Meet Deadpool 2’s bisexual, polyamorous superhero
The identity of Deadpool 2’s bisexual, polyamorous superhero has been revealed.
His kiss in 2009 with gay superhero Rictor was the first same-sex kiss in a mainstream Marvel comic.
Speculation over his potential role in the film was sparked after a trailer appeared to show him behind Reynolds and Terry Crews’ characters.
Stefan Kapičić, who plays Colossus, confirmed that both Crews and Shatterstar will be in the sequel, saying: “That’s not CGI of Terry Crews, that is Terry Crews. You can see it clearly.
“You can see behind him, Shatterstar, a really cool thing for people to geek out.”
And now we know who will play the time-travelling mutant human, who in the comics travels from both his alien planet Mojoworld and through time.
Lewis Tan, who played Zhou Cheng in Marvel’s Iron Fist, posted on Instagram with a screenshot of the still which initially started a fan furore.
He wrote: “The gang is all here. Recognise someone? #xforce #deadpool2”.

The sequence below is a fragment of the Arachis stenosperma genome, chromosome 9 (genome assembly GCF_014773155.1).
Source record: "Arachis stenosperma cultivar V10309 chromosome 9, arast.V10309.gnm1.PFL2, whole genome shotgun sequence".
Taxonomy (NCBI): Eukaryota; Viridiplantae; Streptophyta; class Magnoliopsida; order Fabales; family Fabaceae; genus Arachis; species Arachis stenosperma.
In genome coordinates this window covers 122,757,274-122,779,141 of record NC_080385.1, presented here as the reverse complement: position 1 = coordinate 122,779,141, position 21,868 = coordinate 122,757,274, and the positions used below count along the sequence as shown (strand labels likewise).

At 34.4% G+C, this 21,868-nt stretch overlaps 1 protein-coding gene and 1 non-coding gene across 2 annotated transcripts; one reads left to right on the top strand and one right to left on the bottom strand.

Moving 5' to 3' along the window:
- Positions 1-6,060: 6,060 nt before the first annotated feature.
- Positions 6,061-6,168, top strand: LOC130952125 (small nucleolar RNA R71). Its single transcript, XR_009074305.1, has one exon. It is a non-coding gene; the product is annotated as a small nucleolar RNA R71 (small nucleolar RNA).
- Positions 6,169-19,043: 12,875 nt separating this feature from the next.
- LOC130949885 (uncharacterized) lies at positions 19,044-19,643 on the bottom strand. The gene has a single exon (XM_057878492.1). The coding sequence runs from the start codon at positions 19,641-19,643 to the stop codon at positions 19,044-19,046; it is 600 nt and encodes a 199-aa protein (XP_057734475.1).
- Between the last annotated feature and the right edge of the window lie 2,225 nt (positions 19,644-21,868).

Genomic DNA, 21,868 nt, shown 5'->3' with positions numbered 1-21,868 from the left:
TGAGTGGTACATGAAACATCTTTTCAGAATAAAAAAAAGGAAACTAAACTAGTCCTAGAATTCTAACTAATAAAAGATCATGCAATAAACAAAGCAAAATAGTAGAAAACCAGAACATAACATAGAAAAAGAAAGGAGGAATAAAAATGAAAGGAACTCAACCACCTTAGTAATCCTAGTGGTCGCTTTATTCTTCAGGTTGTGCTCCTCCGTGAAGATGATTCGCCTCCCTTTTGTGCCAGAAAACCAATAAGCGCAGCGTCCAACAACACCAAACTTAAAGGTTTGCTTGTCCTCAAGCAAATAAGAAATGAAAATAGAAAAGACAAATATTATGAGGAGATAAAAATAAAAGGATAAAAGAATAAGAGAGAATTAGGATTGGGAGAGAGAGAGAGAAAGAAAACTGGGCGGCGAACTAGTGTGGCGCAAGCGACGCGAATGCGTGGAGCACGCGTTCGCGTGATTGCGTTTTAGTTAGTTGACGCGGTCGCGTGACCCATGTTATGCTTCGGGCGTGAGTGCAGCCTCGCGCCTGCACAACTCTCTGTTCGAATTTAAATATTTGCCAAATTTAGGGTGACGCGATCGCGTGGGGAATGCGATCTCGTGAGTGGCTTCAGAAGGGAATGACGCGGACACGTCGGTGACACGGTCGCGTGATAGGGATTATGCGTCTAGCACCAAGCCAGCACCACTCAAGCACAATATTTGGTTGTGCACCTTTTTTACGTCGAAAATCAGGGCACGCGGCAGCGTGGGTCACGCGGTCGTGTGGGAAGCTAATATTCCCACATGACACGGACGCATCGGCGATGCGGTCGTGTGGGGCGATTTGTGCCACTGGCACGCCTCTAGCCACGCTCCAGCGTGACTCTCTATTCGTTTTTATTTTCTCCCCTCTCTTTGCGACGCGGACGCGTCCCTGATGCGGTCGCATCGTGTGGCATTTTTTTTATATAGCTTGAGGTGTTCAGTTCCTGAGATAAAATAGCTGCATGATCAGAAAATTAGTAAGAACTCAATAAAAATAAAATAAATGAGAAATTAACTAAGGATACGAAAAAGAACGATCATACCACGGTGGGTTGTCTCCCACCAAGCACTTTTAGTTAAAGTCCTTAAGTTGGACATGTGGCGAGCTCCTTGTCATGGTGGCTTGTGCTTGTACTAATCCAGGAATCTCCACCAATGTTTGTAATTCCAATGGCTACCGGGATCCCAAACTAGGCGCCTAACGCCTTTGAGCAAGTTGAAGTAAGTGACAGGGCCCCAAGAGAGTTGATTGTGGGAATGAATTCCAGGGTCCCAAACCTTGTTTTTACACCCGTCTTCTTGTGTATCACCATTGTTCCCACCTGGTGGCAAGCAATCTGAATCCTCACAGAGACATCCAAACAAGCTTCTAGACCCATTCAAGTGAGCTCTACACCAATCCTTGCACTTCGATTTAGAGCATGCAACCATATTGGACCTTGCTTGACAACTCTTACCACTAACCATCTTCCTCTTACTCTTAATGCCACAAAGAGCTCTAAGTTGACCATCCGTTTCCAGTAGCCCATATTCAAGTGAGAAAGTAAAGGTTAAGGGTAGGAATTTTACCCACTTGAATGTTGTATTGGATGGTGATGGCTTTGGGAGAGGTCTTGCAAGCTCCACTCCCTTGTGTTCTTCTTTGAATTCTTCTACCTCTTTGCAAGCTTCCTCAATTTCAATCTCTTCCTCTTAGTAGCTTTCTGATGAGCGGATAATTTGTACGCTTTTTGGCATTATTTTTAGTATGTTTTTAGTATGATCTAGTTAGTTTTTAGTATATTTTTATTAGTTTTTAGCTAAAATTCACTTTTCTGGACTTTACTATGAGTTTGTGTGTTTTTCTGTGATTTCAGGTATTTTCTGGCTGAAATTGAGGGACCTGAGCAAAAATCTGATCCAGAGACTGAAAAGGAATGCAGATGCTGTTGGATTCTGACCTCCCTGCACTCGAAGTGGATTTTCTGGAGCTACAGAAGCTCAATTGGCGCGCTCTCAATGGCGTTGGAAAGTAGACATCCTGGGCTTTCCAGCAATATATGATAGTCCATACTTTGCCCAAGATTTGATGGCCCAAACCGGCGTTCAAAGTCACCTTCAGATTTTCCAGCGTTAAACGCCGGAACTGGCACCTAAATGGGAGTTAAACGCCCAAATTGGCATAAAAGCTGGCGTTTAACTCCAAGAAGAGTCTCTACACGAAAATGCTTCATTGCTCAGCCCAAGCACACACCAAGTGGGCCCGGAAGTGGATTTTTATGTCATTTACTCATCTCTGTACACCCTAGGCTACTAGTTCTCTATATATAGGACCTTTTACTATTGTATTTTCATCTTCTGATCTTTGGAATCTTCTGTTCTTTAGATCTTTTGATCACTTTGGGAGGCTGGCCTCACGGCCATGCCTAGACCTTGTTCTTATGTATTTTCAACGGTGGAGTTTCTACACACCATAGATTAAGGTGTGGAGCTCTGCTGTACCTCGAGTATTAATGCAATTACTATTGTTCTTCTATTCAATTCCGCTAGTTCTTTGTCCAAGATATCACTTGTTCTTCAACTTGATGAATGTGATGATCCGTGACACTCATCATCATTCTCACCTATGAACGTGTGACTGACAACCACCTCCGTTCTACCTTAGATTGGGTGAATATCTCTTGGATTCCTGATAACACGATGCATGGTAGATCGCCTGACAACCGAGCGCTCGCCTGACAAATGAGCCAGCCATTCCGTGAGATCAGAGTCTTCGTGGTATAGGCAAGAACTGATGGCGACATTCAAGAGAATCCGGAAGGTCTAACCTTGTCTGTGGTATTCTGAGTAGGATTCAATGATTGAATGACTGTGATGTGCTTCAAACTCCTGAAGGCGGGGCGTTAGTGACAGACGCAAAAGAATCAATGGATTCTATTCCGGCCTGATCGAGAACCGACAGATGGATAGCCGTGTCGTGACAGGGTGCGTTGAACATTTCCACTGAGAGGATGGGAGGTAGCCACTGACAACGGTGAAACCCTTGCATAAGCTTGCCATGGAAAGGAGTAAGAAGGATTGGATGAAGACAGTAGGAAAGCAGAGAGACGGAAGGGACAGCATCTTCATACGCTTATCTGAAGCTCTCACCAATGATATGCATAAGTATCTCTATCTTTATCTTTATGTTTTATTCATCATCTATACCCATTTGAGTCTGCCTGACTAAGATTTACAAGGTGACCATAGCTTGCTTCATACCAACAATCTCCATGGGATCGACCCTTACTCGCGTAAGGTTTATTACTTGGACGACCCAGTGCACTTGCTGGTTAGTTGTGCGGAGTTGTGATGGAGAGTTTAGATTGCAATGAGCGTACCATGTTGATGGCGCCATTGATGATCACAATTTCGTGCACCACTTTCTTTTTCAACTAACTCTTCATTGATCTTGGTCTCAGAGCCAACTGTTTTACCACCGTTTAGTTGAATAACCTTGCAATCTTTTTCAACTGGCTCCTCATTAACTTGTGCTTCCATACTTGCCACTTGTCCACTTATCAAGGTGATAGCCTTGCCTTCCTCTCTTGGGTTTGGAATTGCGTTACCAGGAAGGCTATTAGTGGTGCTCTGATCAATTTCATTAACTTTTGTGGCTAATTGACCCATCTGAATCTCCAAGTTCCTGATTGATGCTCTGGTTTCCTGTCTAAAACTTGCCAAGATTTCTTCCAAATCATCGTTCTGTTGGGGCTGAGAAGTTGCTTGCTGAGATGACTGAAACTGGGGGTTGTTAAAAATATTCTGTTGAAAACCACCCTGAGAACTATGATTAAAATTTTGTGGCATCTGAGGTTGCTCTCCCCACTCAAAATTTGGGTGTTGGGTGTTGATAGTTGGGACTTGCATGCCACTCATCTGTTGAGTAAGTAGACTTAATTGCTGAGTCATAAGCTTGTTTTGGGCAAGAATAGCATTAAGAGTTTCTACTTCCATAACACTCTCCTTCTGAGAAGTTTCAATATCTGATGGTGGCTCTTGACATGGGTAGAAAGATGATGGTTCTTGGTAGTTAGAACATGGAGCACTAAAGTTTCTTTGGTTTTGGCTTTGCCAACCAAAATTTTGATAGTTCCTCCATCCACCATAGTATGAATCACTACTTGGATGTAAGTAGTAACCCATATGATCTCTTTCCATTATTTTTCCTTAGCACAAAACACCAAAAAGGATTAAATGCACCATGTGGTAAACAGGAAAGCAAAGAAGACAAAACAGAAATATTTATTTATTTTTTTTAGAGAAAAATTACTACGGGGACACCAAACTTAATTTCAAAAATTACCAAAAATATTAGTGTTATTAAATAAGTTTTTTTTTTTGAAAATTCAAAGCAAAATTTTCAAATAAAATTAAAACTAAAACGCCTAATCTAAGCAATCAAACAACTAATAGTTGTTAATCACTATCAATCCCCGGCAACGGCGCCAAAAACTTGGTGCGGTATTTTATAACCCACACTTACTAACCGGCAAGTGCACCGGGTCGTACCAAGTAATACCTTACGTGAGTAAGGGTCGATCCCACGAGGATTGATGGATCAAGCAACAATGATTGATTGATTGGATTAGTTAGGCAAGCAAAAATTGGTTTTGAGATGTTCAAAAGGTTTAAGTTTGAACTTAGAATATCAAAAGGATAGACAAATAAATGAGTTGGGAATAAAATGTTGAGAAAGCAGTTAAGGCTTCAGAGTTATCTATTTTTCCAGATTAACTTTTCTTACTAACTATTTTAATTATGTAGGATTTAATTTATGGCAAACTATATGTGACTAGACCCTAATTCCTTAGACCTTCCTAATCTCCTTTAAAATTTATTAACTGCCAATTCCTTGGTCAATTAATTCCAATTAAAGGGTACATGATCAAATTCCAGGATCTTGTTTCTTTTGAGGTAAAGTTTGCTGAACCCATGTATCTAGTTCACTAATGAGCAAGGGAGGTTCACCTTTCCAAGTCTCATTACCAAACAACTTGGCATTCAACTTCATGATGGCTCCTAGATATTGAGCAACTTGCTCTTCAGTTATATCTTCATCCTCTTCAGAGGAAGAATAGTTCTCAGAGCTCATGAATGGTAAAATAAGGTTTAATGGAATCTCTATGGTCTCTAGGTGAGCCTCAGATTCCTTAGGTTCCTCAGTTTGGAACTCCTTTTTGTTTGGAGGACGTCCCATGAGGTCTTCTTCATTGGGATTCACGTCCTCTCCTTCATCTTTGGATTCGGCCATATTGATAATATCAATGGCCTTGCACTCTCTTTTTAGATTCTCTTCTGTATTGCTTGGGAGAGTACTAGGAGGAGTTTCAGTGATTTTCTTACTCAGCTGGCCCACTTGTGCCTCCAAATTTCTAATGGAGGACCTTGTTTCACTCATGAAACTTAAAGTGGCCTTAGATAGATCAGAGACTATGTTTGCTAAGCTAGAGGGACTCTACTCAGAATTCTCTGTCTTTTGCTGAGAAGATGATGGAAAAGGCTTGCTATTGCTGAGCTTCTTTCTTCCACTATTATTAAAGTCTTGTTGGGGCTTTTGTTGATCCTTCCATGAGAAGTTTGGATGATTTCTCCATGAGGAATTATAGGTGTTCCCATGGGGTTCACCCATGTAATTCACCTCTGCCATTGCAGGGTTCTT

Tan, 31, has also starred in TV series Into the Badlands, and is now listed on IMDB as an actor in Deadpool 2.
In the comics, Shatterstar was initially presented as asexual, before his character was changed to be bi and polyamorous.
He possesses accelerated healing and the ability to create shockwaves and teleportation portals with his two swords.
You can see him in the sequel on May 18 2018, which of course already has one LGBT superhero, in the shape of the magnificently pansexual Deadpool.
And you can also see multiple LGBT superheroes on TV, as the medium starts to catch up to comic books.
Black Lightning, on Netflix and The CW, has Anissa Pierce, a black lesbian medical student, teacher and – as it turns out – superhero by the name of Thunder.
Marvel’s Runaways also has a lesbian superhero, in the shape of Karolina Dean, a main character who slowly realises her sexuality while also figuring out her powers.
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However, Marvel has also moved to quash speculation that two warriors in Black Panther would be in a lesbian relationship, sparking outrage and accusations of erasure.
Last year, Thor: Ragnarok included Valkyrie, a bisexual superhero and woman of colour – though fans were ultimately disappointed with the fact that her sexuality wasn’t made clear on screen.
Marvel also launched a comic led by America Chavez, a queer Latina teenager with lesbian parents.